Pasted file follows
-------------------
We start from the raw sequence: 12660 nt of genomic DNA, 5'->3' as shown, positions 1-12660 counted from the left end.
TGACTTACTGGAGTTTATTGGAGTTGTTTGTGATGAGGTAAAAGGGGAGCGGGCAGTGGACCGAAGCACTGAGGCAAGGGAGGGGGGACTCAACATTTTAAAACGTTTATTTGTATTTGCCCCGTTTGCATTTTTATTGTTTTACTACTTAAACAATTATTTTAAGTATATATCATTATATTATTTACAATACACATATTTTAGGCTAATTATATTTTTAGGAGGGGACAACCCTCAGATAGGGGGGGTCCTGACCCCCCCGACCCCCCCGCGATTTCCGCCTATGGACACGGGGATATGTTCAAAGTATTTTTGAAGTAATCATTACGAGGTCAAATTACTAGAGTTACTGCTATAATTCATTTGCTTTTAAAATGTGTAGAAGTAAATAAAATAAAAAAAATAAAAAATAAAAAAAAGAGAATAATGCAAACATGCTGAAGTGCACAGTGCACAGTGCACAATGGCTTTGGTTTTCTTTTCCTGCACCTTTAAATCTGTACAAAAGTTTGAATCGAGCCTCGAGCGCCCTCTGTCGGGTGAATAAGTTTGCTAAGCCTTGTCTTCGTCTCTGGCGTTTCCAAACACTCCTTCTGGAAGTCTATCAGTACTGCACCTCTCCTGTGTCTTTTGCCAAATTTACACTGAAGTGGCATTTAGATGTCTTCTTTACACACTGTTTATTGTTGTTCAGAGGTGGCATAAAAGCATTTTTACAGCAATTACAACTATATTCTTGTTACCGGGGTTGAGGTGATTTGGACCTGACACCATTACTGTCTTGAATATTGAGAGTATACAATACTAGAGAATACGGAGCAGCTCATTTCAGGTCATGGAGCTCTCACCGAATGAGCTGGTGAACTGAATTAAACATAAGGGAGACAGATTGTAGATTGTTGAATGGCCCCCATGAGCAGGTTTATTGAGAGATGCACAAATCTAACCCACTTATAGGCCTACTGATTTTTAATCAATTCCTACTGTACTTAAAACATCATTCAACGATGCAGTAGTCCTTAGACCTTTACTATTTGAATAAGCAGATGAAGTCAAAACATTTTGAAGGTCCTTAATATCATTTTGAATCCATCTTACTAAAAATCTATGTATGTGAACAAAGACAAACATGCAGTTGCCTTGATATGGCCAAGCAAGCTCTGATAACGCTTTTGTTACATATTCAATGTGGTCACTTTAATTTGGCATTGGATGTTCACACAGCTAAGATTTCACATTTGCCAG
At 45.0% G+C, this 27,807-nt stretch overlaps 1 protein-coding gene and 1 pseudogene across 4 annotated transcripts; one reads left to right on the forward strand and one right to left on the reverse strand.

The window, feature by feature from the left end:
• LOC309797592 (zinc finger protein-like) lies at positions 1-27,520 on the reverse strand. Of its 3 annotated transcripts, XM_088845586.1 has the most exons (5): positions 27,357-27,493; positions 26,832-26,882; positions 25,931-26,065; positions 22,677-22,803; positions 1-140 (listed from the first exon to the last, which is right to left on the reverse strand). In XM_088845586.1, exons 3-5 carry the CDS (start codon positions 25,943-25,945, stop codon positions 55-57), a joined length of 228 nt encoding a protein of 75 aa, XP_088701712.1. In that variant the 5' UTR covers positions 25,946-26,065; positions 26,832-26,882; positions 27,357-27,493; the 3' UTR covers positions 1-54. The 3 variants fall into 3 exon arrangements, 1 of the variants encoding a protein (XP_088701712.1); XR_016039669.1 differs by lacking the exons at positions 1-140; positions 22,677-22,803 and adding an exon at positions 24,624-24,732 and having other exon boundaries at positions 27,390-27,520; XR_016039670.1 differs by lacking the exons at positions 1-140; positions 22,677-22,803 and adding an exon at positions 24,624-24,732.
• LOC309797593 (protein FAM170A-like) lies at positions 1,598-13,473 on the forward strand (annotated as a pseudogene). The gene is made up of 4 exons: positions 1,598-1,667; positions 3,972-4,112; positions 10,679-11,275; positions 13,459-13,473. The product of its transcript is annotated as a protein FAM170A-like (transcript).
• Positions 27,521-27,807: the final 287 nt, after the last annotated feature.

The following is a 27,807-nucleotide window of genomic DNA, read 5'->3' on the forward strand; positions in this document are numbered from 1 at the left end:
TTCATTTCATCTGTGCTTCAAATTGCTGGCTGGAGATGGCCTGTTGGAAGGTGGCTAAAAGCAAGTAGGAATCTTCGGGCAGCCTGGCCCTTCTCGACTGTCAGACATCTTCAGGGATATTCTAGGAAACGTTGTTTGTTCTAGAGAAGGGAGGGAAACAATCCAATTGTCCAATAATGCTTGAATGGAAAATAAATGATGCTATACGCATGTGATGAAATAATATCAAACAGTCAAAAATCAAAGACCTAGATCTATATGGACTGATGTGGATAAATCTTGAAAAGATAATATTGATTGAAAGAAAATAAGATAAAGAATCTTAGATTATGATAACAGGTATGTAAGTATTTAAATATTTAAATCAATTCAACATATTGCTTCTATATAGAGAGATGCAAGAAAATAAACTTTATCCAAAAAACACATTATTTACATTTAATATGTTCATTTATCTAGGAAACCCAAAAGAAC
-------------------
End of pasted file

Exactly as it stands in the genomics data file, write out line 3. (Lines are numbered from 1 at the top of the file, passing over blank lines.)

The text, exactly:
At 45.0% G+C, this 27,807-nt stretch overlaps 1 protein-coding gene and 1 pseudogene across 4 annotated transcripts; one reads left to right on the forward strand and one right to left on the reverse strand.